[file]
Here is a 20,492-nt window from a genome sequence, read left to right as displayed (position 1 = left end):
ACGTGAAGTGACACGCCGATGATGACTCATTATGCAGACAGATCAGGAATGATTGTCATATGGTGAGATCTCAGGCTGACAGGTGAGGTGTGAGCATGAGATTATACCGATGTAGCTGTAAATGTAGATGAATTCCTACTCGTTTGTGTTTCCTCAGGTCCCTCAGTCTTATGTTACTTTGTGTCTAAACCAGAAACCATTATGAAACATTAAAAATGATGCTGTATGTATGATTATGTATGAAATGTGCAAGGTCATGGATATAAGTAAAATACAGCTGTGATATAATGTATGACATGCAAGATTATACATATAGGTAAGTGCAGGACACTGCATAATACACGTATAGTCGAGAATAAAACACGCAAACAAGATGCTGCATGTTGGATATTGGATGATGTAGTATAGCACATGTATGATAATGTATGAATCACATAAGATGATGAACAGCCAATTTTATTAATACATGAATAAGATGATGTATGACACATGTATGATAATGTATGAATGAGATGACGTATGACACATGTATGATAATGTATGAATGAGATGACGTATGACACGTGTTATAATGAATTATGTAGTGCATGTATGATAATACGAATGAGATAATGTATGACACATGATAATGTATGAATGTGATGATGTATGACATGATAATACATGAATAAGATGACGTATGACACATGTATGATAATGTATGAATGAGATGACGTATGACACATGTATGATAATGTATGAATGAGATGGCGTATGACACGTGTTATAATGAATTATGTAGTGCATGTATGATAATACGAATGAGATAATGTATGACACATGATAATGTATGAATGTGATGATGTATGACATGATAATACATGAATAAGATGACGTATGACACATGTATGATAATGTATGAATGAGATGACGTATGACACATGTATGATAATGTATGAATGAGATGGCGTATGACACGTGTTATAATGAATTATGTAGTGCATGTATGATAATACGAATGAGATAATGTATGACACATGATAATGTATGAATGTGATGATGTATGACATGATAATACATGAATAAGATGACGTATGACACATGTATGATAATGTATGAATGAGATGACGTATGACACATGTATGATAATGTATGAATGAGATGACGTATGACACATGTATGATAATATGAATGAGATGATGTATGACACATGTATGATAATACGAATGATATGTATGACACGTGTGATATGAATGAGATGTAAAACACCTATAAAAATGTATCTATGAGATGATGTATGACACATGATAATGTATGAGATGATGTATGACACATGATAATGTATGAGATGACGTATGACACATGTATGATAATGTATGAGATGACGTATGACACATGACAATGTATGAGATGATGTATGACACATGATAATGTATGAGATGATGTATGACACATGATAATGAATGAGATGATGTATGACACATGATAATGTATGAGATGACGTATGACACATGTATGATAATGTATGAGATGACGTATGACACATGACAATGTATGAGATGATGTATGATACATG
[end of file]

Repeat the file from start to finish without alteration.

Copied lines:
Here is a 20,492-nt window from a genome sequence, read left to right as displayed (position 1 = left end):
ACGTGAAGTGACACGCCGATGATGACTCATTATGCAGACAGATCAGGAATGATTGTCATATGGTGAGATCTCAGGCTGACAGGTGAGGTGTGAGCATGAGATTATACCGATGTAGCTGTAAATGTAGATGAATTCCTACTCGTTTGTGTTTCCTCAGGTCCCTCAGTCTTATGTTACTTTGTGTCTAAACCAGAAACCATTATGAAACATTAAAAATGATGCTGTATGTATGATTATGTATGAAATGTGCAAGGTCATGGATATAAGTAAAATACAGCTGTGATATAATGTATGACATGCAAGATTATACATATAGGTAAGTGCAGGACACTGCATAATACACGTATAGTCGAGAATAAAACACGCAAACAAGATGCTGCATGTTGGATATTGGATGATGTAGTATAGCACATGTATGATAATGTATGAATCACATAAGATGATGAACAGCCAATTTTATTAATACATGAATAAGATGATGTATGACACATGTATGATAATGTATGAATGAGATGACGTATGACACATGTATGATAATGTATGAATGAGATGACGTATGACACGTGTTATAATGAATTATGTAGTGCATGTATGATAATACGAATGAGATAATGTATGACACATGATAATGTATGAATGTGATGATGTATGACATGATAATACATGAATAAGATGACGTATGACACATGTATGATAATGTATGAATGAGATGACGTATGACACATGTATGATAATGTATGAATGAGATGGCGTATGACACGTGTTATAATGAATTATGTAGTGCATGTATGATAATACGAATGAGATAATGTATGACACATGATAATGTATGAATGTGATGATGTATGACATGATAATACATGAATAAGATGACGTATGACACATGTATGATAATGTATGAATGAGATGACGTATGACACATGTATGATAATGTATGAATGAGATGGCGTATGACACGTGTTATAATGAATTATGTAGTGCATGTATGATAATACGAATGAGATAATGTATGACACATGATAATGTATGAATGTGATGATGTATGACATGATAATACATGAATAAGATGACGTATGACACATGTATGATAATGTATGAATGAGATGACGTATGACACATGTATGATAATGTATGAATGAGATGACGTATGACACATGTATGATAATATGAATGAGATGATGTATGACACATGTATGATAATACGAATGATATGTATGACACGTGTGATATGAATGAGATGTAAAACACCTATAAAAATGTATCTATGAGATGATGTATGACACATGATAATGTATGAGATGATGTATGACACATGATAATGTATGAGATGACGTATGACACATGTATGATAATGTATGAGATGACGTATGACACATGACAATGTATGAGATGATGTATGACACATGATAATGTATGAGATGATGTATGACACATGATAATGAATGAGATGATGTATGACACATGATAATGTATGAGATGACGTATGACACATGTATGATAATGTATGAGATGACGTATGACACATGACAATGTATGAGATGATGTATGATACATG